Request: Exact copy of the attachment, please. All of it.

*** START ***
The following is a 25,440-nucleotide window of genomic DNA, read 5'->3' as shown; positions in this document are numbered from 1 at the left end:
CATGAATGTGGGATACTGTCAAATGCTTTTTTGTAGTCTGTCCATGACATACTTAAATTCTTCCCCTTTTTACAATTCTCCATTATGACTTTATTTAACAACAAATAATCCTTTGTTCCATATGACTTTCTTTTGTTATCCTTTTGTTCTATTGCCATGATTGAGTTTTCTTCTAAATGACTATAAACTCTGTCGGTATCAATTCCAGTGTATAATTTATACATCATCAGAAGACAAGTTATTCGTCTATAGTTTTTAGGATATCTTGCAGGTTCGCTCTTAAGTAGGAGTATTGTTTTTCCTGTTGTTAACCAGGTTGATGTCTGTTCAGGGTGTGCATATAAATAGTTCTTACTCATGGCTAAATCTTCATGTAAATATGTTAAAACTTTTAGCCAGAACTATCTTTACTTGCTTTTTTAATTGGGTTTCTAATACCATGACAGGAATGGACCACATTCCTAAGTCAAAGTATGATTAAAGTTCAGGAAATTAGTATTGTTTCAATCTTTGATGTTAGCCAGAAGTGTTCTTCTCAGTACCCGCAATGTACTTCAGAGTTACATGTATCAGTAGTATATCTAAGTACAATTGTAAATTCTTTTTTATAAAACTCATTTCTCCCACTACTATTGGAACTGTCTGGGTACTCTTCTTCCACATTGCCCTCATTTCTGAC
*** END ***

The following is a 25,440-nucleotide window of genomic DNA, read 5'->3' as shown; positions in this document are numbered from 1 at the left end:
CATGAATGTGGGATACTGTCAAATGCTTTTTTGTAGTCTGTCCATGACATACTTAAATTCTTCCCCTTTTTACAATTCTCCATTATGACTTTATTTAACAACAAATAATCCTTTGTTCCATATGACTTTCTTTTGTTATCCTTTTGTTCTATTGCCATGATTGAGTTTTCTTCTAAATGACTATAAACTCTGTCGGTATCAATTCCAGTGTATAATTTATACATCATCAGAAGACAAGTTATTCGTCTATAGTTTTTAGGATATCTTGCAGGTTCGCTCTTAAGTAGGAGTATTGTTTTTCCTGTTGTTAACCAGGTTGATGTCTGTTCAGGGTGTGCATATAAATAGTTCTTACTCATGGCTAAATCTTCATGTAAATATGTTAAAACTTTTAGCCAGAACTATCTTTACTTGCTTTTTTAATTGGGTTTCTAATACCATGACAGGAATGGACCACATTCCTAAGTCAAAGTATGATTAAAGTTCAGGAAATTAGTATTGTTTCAATCTTTGATGTTAGCCAGAAGTGTTCTTCTCAGTACCCGCAATGTACTTCAGAGTTACATGTATCAGTAGTATATCTAAGTACAATTGTAAATTCTTTTTTATAAAACTCATTTCTCCCACTACTATTGGAACTGTCTGGGTACTCTTCTTCCACATTGCCCTCATTTCTGAC